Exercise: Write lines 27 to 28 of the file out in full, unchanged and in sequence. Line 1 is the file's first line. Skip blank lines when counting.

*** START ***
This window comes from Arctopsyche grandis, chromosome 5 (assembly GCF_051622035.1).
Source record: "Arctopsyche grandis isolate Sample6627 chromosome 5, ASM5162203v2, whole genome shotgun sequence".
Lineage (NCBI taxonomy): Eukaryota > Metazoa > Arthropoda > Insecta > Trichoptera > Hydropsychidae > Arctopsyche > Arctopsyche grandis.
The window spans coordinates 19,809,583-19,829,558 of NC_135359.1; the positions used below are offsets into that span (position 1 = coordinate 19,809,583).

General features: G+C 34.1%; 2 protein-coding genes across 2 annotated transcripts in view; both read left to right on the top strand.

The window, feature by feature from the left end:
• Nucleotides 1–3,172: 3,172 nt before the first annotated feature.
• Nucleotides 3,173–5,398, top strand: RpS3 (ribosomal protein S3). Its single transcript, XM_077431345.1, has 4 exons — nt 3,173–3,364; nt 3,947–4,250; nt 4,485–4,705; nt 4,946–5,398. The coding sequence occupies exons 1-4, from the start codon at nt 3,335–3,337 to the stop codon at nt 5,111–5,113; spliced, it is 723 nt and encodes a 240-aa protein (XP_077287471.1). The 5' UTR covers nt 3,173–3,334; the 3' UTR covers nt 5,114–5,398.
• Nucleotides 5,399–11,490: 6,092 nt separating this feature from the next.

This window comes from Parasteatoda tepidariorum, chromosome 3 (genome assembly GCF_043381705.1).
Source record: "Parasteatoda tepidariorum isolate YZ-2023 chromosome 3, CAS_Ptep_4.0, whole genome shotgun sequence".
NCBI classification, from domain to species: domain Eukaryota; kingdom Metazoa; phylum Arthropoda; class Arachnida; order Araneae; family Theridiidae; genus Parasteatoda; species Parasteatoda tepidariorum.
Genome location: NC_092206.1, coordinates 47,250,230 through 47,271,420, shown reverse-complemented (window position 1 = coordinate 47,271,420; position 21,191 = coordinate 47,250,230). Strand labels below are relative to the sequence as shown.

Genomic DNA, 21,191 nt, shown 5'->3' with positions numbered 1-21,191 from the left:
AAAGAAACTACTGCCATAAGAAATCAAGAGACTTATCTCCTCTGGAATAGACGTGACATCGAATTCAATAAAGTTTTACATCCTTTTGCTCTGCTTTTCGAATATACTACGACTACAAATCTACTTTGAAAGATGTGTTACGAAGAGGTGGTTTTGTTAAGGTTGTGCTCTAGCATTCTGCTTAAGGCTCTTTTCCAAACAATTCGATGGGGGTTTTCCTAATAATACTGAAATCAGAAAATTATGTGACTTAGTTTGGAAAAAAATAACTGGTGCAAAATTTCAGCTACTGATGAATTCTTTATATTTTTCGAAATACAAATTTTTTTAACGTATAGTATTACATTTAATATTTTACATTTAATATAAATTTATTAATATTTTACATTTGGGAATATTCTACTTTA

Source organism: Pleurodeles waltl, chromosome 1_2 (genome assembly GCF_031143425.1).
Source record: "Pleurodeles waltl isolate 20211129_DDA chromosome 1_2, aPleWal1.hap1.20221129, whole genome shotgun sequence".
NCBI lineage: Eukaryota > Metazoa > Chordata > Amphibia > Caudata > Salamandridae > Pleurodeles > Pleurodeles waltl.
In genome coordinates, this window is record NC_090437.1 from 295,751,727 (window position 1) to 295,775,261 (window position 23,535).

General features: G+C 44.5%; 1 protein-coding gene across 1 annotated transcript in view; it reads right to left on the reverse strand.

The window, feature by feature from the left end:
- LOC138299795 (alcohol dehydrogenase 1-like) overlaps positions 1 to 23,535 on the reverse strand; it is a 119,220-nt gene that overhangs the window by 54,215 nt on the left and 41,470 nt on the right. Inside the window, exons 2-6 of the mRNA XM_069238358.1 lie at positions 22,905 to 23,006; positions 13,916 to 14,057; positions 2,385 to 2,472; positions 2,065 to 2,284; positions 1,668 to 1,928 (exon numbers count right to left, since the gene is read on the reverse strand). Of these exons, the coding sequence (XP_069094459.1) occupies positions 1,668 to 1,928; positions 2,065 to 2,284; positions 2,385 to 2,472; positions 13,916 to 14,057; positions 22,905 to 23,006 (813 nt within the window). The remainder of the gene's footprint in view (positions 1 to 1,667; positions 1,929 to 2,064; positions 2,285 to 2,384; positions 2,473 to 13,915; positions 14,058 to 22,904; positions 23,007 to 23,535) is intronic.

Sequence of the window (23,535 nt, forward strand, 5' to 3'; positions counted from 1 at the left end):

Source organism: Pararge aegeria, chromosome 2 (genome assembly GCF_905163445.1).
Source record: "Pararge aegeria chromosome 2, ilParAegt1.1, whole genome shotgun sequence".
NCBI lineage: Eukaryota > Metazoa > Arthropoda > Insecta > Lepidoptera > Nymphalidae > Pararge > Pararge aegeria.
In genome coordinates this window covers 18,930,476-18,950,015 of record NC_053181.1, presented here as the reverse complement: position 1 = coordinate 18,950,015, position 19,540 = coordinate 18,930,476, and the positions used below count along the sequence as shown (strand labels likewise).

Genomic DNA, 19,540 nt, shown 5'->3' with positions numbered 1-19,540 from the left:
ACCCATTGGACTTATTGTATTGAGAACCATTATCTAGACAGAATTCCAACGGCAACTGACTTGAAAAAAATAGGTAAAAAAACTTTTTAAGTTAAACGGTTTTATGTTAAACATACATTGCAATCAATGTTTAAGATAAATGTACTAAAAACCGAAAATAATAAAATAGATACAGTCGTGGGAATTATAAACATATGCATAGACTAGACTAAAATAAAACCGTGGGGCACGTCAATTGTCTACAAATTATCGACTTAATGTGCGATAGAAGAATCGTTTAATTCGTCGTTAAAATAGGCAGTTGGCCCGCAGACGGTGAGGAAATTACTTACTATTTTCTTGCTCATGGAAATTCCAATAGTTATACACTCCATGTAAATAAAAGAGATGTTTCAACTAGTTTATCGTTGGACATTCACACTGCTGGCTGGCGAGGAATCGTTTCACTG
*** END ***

In genome coordinates this window covers 18,930,476-18,950,015 of record NC_053181.1, presented here as the reverse complement: position 1 = coordinate 18,950,015, position 19,540 = coordinate 18,930,476, and the positions used below count along the sequence as shown (strand labels likewise).

Genomic DNA, 19,540 nt, shown 5'->3' with positions numbered 1-19,540 from the left: